Sunday, August 11, 2013

Rice Pot

Back when I got my first microwave rice cooker I would fill up the office I worked at with the smells of this basic dish at least once a week. It’s a cheap standby, easy to improvise around, easy to prepare and clean up.

Makes 4 servings.

Ingredients

  • 2c jasmine rice
  • 4c water
  • 3/4lb (~4) chicken thighs
  • approx. 2tbs minced garlic
  • approx. 1tsp Cajun seasoning mix (I like Zatarain’s)
  • 1 med. zucchini, sliced
  • 1 med. yellow squash, sliced
  • 1 med. leek, rough chopped

Microwave Directions

  • Wash rice
  • Add chicken, making sure the thighs get pushed all the way to the bottom & covered by the rice
  • Add garlic and seasonings
  • Add veggies
  • Add water
  • Place in microwave for 15 to 20 minutes on high, or as directed by your particular rice cooker
  • Let sit 5 minutes to cool down and serve

Stove Top Directions

  • Wash rice
  • In a medium large soup pot (6-8 quarts), bring the water to boil
  • Add all the ingredients
  • Return to boil, then reduce heat to lowest setting, cover and simmer for 15 minutes.
  • Uncover and simmer for 5 to 10 minutes.
  • Remove from heat source and let sit 5 minutes (to finish cook-through and cool enough to) serve

Serving Suggestions and Mixing-It-Up Thoughts

I like to add a pat of butter to each serving, but my family loves butter. I’ve also had guests opt for soy sauce instead, though it can get a bit too salty depending on the seasoning mix you use.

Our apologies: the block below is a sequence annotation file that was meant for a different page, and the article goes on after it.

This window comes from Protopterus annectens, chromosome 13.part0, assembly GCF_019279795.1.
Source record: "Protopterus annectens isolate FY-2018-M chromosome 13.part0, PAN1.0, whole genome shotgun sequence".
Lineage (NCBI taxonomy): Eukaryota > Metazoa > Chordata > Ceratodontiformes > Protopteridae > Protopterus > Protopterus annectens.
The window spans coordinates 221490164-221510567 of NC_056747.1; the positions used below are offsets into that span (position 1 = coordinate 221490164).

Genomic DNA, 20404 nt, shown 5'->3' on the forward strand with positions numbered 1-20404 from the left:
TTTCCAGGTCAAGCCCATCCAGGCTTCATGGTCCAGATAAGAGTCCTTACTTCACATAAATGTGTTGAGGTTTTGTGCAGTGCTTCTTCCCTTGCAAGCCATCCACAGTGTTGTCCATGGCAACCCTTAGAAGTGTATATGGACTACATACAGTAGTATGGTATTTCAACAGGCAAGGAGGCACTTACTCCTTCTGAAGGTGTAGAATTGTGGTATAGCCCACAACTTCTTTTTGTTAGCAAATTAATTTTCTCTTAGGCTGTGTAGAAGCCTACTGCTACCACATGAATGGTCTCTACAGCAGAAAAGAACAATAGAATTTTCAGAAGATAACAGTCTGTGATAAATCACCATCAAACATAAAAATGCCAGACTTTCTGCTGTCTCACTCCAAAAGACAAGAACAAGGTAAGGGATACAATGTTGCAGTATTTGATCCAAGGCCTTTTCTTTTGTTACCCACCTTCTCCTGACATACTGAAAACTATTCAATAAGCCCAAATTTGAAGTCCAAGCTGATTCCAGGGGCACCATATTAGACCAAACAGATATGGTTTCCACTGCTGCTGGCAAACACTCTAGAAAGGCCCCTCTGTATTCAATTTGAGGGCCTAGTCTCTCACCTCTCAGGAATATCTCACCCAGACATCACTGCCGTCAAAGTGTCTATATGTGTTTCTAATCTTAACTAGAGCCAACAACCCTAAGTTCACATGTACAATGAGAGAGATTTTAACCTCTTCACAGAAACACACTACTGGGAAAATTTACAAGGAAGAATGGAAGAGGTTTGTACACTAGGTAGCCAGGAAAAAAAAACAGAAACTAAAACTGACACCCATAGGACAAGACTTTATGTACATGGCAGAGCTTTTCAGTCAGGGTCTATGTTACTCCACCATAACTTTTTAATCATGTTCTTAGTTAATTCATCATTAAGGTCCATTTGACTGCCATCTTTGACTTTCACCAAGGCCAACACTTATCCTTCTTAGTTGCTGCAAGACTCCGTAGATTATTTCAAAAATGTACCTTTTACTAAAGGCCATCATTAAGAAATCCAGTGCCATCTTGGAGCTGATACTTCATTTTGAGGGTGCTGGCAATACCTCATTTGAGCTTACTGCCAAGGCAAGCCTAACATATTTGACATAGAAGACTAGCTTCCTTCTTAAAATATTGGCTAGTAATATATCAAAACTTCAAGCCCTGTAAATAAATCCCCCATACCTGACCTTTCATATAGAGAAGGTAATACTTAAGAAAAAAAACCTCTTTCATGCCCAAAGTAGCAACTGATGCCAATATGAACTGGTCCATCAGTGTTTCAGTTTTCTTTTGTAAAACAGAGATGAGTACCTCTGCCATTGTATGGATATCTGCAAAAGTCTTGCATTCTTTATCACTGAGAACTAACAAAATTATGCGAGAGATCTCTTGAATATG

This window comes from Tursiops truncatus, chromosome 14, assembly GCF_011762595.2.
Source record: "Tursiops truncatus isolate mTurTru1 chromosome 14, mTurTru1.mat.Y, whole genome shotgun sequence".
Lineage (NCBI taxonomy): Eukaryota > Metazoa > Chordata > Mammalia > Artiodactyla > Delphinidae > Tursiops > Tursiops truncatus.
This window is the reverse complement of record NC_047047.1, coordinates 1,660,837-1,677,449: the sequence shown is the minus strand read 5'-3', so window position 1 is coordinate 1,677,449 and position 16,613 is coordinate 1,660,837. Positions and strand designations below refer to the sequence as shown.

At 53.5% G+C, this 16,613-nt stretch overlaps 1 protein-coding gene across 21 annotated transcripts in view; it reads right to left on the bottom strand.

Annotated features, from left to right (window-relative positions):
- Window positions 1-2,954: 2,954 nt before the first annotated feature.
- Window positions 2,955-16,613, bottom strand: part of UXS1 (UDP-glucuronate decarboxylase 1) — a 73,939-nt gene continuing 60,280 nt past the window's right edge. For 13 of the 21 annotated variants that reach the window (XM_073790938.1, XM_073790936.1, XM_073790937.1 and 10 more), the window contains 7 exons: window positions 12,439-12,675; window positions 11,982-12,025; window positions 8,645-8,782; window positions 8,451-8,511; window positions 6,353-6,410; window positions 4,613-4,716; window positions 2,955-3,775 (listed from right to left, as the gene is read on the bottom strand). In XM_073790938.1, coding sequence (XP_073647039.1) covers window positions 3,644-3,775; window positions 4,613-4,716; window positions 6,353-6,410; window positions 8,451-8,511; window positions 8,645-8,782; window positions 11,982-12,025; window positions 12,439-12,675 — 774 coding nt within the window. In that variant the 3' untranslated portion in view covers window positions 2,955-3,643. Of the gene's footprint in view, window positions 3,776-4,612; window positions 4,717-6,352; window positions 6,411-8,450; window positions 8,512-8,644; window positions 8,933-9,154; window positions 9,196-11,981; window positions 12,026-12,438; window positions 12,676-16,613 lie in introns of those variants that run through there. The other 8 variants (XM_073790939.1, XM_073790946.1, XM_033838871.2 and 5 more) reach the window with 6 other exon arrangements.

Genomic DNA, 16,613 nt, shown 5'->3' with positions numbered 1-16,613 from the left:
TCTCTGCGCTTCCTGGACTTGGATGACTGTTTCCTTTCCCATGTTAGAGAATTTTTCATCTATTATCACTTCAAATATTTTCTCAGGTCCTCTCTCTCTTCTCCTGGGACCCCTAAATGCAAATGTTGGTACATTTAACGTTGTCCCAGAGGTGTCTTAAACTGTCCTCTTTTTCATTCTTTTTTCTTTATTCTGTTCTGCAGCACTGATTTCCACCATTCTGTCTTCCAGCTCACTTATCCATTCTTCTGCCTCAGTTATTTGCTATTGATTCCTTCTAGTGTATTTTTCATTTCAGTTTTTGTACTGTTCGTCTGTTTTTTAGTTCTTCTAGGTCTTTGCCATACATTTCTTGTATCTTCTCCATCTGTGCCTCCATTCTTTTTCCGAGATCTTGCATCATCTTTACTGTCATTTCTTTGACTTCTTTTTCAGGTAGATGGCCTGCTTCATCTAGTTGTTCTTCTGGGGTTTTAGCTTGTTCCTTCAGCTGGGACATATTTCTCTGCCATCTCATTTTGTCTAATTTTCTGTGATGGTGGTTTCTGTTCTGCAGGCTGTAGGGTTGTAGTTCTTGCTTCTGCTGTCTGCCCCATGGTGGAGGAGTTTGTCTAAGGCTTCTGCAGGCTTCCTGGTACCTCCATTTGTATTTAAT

If you think you may have a problem with the rice cooking onto the bottom of the pot, add a tablespoon of olive oil to the water.

Change up the vegetables – I enjoy adding in tomatoes and mushrooms, or swapping green onions for the leeks on occasion. Broccoli and spinach, carrots and peas – in moderation – can add interesting flavors while providing different nutrients.

You can also change up the meat. Personally, I find beef needs a lot of sweeter veggies to work well, while pork, turkey, and sliced sausage swap pretty well with the chicken. Just remember that if you’re using whole pieces of meat, they should be fairly thin for the quicker cook time. Cubing meat into 1 inch squares also gives a one-pot presentation.

Play around and see what you like.

Saturday, August 10, 2013

Food for Thought

I just finished a nutrition course (back in college and fulfills a grad requirement). Fun stuff I took away from the course:

  • Most doctors have less formal nutrition education under their belt than I just went through
    • They do get it in fits and starts as side notes in other courses, but less than half take a comprehensive class
  • Dietary supplements are very much buyer beware – and usually more harmful than helpful
  • Nutrition is more than calories and balancing carbs, fats and proteins

My favorite quote from my teacher, Ms. M. Goodrich: “Nothing is nutritious if no one eats it.”